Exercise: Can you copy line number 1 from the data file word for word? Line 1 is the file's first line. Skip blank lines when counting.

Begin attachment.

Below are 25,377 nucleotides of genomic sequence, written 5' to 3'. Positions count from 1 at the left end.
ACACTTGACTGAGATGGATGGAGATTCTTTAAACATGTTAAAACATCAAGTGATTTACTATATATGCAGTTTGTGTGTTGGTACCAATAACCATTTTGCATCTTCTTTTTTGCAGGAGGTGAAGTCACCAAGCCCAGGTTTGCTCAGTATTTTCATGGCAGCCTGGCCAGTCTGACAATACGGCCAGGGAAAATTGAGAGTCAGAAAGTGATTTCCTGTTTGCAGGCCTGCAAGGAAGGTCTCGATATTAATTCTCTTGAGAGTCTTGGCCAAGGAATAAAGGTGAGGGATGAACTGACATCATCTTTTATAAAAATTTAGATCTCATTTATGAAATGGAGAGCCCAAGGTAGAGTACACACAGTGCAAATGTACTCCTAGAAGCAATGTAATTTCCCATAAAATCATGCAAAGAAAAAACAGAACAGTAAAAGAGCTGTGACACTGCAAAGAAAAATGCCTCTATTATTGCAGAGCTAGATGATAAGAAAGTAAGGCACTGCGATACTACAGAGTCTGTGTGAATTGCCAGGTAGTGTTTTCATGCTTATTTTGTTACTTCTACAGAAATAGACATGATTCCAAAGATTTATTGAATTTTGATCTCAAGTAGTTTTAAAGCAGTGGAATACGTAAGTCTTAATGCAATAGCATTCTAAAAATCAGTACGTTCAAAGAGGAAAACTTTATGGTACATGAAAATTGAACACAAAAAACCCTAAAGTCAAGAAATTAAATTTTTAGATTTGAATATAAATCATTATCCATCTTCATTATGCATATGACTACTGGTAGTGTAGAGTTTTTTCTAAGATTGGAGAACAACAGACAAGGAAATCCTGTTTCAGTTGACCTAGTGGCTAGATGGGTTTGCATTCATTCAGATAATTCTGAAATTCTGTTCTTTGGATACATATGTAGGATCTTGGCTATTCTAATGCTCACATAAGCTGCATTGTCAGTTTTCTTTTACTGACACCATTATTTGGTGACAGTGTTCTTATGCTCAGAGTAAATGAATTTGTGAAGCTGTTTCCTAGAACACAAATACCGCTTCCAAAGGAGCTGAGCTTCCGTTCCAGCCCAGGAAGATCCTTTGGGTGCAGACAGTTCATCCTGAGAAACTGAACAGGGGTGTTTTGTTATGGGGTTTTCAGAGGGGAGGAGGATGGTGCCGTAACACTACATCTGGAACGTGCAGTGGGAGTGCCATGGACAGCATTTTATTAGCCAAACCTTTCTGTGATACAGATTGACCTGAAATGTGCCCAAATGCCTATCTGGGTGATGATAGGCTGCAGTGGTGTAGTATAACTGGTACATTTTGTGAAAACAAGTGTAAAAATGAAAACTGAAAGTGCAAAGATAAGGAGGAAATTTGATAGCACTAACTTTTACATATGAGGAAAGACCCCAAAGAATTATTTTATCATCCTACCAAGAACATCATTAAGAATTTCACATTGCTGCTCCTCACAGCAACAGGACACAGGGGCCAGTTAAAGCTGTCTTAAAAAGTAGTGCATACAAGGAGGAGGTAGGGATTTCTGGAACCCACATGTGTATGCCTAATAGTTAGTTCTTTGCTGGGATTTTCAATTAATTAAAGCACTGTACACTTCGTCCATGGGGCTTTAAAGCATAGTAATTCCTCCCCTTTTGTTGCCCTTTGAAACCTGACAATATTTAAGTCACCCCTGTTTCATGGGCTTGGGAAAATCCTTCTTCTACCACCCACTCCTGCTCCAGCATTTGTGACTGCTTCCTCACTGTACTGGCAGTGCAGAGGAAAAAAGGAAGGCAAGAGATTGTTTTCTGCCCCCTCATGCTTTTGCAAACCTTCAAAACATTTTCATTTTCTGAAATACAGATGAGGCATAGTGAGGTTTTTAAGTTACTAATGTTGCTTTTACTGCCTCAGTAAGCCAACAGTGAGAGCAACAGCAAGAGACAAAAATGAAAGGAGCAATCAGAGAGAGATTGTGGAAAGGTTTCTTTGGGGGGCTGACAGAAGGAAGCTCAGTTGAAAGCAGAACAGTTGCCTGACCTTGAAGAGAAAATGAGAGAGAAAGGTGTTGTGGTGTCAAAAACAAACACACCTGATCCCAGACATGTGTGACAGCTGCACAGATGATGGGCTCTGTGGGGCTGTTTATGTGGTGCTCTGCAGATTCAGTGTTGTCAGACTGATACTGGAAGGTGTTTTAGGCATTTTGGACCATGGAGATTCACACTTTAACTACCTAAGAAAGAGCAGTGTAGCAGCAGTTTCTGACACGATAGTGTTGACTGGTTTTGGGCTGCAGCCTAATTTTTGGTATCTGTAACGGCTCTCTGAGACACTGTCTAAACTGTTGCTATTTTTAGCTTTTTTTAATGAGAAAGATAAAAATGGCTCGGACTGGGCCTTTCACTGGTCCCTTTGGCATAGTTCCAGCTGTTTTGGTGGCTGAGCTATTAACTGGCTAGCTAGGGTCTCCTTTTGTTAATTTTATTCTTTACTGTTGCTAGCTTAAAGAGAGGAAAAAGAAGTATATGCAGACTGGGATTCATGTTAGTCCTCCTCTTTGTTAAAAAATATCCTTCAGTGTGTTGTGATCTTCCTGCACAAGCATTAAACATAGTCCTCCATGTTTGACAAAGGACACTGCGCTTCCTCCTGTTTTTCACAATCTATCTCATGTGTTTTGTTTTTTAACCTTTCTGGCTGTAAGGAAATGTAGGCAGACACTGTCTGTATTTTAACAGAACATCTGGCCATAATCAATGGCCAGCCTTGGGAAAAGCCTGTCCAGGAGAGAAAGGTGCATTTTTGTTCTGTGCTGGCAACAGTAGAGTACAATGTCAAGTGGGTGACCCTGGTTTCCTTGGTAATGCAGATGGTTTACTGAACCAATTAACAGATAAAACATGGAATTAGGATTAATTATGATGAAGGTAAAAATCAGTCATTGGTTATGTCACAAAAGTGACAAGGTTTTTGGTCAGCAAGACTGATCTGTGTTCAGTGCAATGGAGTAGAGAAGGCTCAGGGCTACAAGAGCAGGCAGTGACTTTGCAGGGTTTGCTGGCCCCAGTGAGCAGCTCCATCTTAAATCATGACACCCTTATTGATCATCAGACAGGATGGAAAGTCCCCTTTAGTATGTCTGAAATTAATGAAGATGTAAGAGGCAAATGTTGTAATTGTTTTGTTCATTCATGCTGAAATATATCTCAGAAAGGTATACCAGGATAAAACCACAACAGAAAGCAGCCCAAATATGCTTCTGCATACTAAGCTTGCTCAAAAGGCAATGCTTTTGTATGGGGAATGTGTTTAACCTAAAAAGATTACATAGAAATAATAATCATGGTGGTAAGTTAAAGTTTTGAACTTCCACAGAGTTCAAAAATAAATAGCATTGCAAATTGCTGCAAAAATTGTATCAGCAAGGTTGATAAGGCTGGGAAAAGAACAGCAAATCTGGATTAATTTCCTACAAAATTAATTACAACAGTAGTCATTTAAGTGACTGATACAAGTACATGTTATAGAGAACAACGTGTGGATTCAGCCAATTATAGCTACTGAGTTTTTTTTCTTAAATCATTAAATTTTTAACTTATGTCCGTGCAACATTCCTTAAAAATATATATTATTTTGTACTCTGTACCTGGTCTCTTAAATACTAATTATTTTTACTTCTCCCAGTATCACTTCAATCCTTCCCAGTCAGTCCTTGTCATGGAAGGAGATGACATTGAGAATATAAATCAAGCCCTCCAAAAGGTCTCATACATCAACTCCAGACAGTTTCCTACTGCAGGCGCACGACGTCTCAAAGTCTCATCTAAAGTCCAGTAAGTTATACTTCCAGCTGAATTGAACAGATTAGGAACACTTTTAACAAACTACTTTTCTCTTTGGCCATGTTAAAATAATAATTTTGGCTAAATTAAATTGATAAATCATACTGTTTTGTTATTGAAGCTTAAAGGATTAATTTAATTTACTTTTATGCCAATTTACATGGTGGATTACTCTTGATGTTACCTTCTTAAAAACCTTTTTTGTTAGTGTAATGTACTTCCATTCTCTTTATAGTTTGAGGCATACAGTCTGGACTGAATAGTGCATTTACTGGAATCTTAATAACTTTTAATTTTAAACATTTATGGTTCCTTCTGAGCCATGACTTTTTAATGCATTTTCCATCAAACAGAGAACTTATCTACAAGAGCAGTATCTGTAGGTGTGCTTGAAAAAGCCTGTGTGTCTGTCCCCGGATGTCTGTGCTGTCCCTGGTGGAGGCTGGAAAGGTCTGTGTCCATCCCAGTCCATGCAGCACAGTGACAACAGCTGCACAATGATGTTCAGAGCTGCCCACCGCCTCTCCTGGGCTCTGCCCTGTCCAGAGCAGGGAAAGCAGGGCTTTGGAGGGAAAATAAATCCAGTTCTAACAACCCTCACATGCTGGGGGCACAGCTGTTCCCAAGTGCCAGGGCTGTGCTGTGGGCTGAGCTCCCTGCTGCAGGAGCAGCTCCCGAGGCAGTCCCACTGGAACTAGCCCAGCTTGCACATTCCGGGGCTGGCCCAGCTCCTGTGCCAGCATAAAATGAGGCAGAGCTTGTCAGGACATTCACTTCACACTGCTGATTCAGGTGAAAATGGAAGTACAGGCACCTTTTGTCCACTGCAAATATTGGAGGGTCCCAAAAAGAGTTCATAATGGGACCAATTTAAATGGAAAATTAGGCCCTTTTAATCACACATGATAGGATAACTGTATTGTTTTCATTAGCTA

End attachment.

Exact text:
Below are 25,377 nucleotides of genomic sequence, written 5' to 3'. Positions count from 1 at the left end.